1  
Excellent, Kek444. You should add your answer to this related question (stackoverflow.com/questions/941584/byte-byte-int-why). I would definitely upvote it. –  Robert Cartaino Jul 5 '09 at 20:22
1  
Thanks for the positive comments, will do. –  Kenan E. K. Jul 5 '09 at 20:24
    
Small nitpick, they are "widened" rather than "rounded up". Integers don't require rounding to go to larger sizes, floats do. –  user7116 Jul 6 '09 at 15:02
    
Yes, thanks, you are right, what I meant was that the number of bits was rounded up, while the number itself is widened. I'll clear it up. –  Kenan E. K. Jul 6 '09 at 15:58
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The other answers given within this thread, as well as the discussions given here are instructive:

(1) Why is a cast required for byte subtraction in C#?

(2) byte + byte = int… why?

(3) Why is a cast required for byte subtraction in C#?

But just to throw another wrinkle into it, it can depend on which operators you use. The increment (++) and decrement (--) operators as well as the addition assignment (+=) and subtraction assignment (-=) operators are overloaded for a variety of numeric types, and they perform the extra step of converting the result back to the operand's type when returning the result.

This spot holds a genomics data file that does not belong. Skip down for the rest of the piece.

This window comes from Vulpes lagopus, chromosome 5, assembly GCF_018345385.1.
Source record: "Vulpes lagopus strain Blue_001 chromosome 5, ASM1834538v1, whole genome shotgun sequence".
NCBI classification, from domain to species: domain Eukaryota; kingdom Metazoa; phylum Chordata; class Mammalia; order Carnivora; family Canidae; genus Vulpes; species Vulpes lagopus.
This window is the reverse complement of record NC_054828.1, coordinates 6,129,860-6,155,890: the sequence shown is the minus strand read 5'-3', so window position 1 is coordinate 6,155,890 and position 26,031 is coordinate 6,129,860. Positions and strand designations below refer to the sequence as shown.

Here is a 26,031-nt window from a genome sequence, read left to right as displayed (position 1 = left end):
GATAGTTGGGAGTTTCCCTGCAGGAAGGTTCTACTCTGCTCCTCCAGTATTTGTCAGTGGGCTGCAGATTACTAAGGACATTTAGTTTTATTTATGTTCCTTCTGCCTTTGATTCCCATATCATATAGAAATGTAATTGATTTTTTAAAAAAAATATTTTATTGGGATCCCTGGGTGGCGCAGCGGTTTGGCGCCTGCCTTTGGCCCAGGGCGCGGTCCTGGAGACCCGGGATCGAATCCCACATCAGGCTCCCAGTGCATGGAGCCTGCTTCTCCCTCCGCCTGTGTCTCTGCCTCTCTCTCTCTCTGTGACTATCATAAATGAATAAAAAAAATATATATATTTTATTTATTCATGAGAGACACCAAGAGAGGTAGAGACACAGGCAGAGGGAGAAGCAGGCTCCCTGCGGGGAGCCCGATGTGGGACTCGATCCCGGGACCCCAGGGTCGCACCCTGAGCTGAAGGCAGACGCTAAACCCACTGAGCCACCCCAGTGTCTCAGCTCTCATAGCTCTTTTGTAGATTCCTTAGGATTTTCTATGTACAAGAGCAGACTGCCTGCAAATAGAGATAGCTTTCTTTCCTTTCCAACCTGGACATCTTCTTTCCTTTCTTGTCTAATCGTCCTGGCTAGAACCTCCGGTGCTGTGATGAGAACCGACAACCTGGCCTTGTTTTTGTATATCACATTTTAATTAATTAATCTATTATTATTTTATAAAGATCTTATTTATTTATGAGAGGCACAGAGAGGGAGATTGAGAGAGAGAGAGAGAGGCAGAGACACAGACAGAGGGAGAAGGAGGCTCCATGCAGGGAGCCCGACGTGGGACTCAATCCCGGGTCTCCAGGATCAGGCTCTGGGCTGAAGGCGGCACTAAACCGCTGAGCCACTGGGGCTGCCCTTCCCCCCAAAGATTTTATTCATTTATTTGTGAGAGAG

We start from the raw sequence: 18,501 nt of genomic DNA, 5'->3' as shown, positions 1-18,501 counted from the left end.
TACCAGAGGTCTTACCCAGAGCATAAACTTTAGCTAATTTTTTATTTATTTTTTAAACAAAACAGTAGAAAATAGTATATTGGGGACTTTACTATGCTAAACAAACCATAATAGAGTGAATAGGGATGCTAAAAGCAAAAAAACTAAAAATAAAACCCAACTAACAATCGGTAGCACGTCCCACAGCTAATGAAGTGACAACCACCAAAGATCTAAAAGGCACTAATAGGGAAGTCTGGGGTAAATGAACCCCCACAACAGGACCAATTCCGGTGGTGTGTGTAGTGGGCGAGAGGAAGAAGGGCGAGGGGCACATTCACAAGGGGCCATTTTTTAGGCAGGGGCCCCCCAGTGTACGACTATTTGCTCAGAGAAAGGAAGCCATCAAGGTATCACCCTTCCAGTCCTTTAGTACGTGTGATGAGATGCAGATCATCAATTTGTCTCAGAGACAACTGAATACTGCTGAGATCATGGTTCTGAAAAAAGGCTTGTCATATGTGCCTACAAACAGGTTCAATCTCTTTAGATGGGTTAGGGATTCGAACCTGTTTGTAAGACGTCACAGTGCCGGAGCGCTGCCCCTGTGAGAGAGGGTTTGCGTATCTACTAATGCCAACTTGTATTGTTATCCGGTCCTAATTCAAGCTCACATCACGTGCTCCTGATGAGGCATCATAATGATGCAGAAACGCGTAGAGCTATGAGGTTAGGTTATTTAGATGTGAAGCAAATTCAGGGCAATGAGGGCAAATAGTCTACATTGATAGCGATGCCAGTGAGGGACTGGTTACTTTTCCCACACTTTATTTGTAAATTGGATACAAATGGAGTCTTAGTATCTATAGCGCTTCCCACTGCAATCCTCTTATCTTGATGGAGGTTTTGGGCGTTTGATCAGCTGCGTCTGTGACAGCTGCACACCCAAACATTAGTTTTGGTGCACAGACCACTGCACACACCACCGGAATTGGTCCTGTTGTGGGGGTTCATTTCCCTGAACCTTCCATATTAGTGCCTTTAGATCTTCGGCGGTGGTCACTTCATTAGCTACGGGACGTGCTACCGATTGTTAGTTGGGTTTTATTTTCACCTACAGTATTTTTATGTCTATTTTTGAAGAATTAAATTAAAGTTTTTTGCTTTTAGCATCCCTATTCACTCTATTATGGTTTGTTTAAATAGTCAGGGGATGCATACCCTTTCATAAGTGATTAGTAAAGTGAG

For example, using short:

short s = 0;

s++;                // <-- Ok
s += 1;             // <-- Ok
s = s + 1;          // <-- Compile time error!
s = s + s;          // <-- Compile time error!

Using byte:

byte b = 0;

b++;                // <-- Ok
b += 1;             // <-- Ok
b = b + 1;          // <-- Compile time error!
b = b + b;          // <-- Compile time error!

If they didn't do it this way, calls using the increment operator (++) would be impossible and calls to the addition assignment operator would be awkward at best, e.g.:

short s
s += (short)1;

Anyway, just another aspect to this whole discussion...

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I think its done automatically done to avoid overflow,

lets say you do something like this.

Short result = Short.MaxValue + Short.MaxValue;

The result clearly wouldn't fit in a short.

one thing i don't understand is then why not do it for int32 too which would automatically convert to long???

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It's not done to prevent overflow, more to discourage inefficient code. And it's inherited from C/C++ –  Henk Holterman Jul 5 '09 at 20:43
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The effect you are seeing...

short - short = int

...is discussed extensively in this Stackoverflow question: [link] byte + byte = int… why?

There is a lot of good information and some interesting discussions as to why it is that way.

Here is the "top voted" answer:

I believe it's basically for the sake of performance. (In terms of "why it happens at all" it's because there aren't any operators defined by C# for arithmetic with byte, sbyte, short or ushort, just as others have said. This answer is about why those operators aren't defined.)

Processors have native operations to do arithmetic with 32 bits very quickly. Doing the conversion back from the result to a byte automatically could be done, but would result in performance penalties in the case where you don't actually want that behaviour.

-- Jon Skeets

Enjoy,

Robert C. Cartaino